Thrown Out: Art from the San Francisco Dump

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CaraCara Orange Peel, 2009 C Print © Courtesy of the Artist and Sanchez Art Center
Guzzler, 2007 © Courtesy of the Artist and Sanchez Art Center
Thrown Out: Art from the San Francisco Dump
Curated by: Deborah Munk, Sharon Spain

1220 Linda Mar Blvd.
Pacifica, CA 94044
February 26th, 2010 - March 28th, 2010
Opening: February 26th, 2010 7:00 PM - 9:00 PM

Peninsula/South Bay
Friday, Saturday, Sunday 1-5 pm
photography, sculpture
Admission is free.


The Sanchez Art Center will present the exhibition, Thrown Out: Art from the San Francisco Dump, an exhibition of work from the permanent collection of Recology San Francisco. The exhibition will run from February 26 – March 28, 2010, with an opening reception Friday, February 26, from 7-9 pm.

Works by seventeen artists who have participated in Recology’s artist-in-residence program will be featured in the Center’s Main Gallery. Artists include Nemo Gould, Ellen Babcock, Noah Wilson and Susannah Webster.

The Artist in Residence (AIR) Program at Recology San Francisco shows work from a one-of-a-kind program started in 1990 to encourage people to conserve natural resources and instill in children and adults an increased appreciation for the environment as well as art. Applications are accepted only from Bay Area artists to keep it local, and six finalists are selected annually. Residency artists have 24-hour access to waste materials at the company's 46-acre site, which includes the transfer station, public dump, several recycling facilities, and a large well-equipped studio in which to create art from refuse that would otherwise go to landfills across the Bay or recycling plants across the nation.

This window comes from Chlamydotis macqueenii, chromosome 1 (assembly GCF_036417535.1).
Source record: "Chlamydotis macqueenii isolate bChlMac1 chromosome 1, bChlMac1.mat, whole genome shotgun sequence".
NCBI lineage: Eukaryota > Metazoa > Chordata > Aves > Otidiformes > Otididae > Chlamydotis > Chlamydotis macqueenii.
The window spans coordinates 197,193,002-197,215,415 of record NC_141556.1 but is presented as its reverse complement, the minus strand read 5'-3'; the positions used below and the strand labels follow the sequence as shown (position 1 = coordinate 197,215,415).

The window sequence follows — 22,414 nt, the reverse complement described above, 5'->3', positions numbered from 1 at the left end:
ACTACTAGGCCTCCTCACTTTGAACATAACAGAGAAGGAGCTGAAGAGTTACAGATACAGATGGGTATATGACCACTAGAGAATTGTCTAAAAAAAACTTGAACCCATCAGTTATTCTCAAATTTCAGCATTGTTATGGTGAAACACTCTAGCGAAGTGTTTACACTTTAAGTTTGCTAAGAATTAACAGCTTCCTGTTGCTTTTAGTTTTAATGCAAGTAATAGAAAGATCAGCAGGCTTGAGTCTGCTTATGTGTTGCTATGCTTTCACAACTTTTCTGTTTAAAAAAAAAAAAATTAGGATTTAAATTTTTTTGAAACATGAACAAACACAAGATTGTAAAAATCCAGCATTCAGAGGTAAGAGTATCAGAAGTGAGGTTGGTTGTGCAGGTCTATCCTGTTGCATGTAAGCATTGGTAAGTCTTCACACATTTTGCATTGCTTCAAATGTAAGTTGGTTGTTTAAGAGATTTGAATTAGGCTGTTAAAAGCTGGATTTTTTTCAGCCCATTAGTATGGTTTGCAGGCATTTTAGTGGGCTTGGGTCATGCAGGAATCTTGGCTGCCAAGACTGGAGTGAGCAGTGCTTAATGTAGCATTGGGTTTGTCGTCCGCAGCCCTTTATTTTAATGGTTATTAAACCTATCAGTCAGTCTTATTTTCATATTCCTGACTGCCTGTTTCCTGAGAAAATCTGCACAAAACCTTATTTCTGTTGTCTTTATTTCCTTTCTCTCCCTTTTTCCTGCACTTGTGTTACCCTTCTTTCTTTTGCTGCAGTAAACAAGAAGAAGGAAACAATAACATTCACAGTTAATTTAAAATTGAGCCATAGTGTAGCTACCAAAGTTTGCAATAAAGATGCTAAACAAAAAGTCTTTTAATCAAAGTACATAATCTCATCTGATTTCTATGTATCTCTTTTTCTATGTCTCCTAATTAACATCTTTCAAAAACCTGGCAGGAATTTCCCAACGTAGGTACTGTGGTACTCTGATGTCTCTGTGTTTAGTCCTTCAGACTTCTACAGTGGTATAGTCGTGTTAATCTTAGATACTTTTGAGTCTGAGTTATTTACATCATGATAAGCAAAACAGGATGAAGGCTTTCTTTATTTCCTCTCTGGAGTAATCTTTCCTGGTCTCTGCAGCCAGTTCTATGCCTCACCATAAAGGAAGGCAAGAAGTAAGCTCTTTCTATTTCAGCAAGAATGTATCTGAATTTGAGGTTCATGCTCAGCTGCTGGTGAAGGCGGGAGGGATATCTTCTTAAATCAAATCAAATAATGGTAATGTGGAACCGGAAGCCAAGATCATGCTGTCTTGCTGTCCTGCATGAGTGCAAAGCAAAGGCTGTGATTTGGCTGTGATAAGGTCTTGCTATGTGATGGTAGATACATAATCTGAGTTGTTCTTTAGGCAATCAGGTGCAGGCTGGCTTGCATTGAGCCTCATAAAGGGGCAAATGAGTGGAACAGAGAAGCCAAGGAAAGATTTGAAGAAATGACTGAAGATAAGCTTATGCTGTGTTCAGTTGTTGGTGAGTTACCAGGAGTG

Co-curated by Deborah Munk, Director of AIR, and Sharon Spain, Program Coordinator, Thrown Out: Art from the San Francisco Dump presents work by past and present artists in residence who have created treasures from trash. A case in point: Nemo Gould (AIR 2007) creates wonderfully surreal yet endearing creatures and contraptions from found objects, such as his Guzzler (2007), made from engine parts, a gas pump, baseball bats, ten-speed bike handlebars, vacuum parts, a lamp, extension ladder parts, a garden soil aerator, and golf caddy cart wheels. This may sound like a lot of junk thrown together, but the resulting piece has a singular integrity, presence, and polish. Guzzler feels like a creature but looks like a machine; and, of course, it reminds us of our oil fixation.

Bill Basquin (AIR 2009) takes a different tack. His work includes 16 mm films about rural life and farming; one of his films, Range, was shown at Sundance Festival. His vision is to integrate the rural into an urban setting. He explores the subject of raising food in the city through photographs and mixed media works, such as an installation piece that invites viewers to become one with the soil through the experience of sitting inside a dark, closed compost box. Still photographs continue the themes of food and simple living, such as the C-print Cara Cara Orange Peel #2, framed in reclaimed wood, that Basquin created during his 2009 residency.

Read more about the AIR program at Deborah Munk will give a Curator’s Talk on the closing day of the exhibition, Sunday, March 28, at 4 p.m. The lecture is free to the public.